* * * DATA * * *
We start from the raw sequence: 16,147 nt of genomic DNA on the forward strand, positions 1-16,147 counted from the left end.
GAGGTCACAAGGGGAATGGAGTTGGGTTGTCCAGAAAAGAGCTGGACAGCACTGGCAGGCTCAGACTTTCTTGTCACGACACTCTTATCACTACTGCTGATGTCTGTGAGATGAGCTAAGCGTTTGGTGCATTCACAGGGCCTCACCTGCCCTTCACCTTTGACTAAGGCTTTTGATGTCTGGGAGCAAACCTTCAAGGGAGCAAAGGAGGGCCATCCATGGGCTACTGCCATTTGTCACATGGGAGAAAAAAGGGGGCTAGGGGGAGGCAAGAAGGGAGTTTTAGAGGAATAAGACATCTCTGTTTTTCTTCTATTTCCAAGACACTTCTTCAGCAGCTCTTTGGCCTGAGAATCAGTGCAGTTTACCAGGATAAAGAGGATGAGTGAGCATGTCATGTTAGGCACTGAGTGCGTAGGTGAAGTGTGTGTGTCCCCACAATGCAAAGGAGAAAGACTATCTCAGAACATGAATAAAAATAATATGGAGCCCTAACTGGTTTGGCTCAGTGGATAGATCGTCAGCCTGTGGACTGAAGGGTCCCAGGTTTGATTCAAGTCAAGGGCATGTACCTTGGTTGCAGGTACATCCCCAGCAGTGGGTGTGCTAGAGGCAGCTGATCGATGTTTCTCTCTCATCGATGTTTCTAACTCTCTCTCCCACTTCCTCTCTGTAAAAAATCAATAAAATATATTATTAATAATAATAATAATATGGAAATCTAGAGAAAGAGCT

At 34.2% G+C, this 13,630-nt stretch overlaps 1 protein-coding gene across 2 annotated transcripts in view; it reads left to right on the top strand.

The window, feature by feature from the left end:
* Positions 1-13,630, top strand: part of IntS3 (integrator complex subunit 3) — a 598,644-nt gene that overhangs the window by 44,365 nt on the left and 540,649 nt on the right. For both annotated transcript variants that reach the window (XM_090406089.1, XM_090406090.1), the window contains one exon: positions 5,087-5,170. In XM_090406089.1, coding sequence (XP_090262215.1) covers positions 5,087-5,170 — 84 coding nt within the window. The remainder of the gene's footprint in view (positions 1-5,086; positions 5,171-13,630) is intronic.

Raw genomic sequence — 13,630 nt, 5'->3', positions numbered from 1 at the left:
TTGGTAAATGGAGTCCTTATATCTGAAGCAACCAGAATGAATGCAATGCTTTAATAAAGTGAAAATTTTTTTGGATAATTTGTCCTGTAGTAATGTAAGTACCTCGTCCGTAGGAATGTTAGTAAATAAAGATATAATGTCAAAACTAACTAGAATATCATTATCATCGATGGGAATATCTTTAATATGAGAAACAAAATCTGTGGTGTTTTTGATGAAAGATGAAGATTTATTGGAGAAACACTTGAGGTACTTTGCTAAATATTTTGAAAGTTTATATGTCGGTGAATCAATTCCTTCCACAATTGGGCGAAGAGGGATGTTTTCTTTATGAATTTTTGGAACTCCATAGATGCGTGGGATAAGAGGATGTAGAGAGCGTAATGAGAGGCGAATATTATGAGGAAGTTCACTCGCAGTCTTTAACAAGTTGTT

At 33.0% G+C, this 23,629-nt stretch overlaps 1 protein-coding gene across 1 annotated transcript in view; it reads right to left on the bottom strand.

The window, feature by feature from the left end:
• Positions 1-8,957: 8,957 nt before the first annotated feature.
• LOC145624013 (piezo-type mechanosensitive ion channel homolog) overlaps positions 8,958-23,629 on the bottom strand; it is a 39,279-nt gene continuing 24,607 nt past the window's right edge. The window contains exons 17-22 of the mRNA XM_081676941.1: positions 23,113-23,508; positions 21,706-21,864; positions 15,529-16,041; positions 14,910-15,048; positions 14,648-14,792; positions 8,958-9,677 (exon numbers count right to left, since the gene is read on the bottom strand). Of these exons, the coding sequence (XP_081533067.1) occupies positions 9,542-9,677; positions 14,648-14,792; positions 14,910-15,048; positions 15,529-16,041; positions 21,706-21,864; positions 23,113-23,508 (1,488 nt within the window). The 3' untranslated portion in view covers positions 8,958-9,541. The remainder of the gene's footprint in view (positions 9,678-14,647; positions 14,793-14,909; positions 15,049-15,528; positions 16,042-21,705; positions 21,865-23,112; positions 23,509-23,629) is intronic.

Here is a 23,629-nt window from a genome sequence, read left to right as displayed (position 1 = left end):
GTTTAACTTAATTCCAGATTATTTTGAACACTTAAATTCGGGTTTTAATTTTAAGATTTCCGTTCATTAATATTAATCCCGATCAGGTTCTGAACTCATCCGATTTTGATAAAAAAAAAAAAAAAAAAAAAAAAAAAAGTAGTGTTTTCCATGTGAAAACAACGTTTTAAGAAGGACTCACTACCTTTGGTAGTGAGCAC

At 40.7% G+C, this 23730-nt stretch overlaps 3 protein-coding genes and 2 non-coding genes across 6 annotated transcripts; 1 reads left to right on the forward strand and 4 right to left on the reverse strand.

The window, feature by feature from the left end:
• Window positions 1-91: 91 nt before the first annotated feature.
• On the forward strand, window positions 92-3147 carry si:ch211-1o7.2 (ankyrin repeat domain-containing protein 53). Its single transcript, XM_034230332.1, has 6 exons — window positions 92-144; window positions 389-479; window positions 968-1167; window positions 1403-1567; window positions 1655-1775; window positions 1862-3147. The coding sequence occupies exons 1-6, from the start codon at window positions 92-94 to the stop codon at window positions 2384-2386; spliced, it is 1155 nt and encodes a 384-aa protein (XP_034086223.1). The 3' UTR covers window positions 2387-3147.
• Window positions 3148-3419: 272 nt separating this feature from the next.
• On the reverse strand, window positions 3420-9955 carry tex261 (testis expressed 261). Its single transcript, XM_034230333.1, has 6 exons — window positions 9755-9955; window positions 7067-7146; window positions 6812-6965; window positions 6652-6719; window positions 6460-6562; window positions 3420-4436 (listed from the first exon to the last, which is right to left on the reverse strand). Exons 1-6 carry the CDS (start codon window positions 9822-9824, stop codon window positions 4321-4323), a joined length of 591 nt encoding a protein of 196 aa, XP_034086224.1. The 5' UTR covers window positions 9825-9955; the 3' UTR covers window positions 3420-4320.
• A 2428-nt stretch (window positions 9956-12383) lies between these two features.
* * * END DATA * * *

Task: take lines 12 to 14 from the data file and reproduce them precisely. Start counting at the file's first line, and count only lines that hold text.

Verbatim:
Here is a 23,629-nt window from a genome sequence, read left to right as displayed (position 1 = left end):
GTTTAACTTAATTCCAGATTATTTTGAACACTTAAATTCGGGTTTTAATTTTAAGATTTCCGTTCATTAATATTAATCCCGATCAGGTTCTGAACTCATCCGATTTTGATAAAAAAAAAAAAAAAAAAAAAAAAAAAAGTAGTGTTTTCCATGTGAAAACAACGTTTTAAGAAGGACTCACTACCTTTGGTAGTGAGCAC

At 40.7% G+C, this 23730-nt stretch overlaps 3 protein-coding genes and 2 non-coding genes across 6 annotated transcripts; 1 reads left to right on the forward strand and 4 right to left on the reverse strand.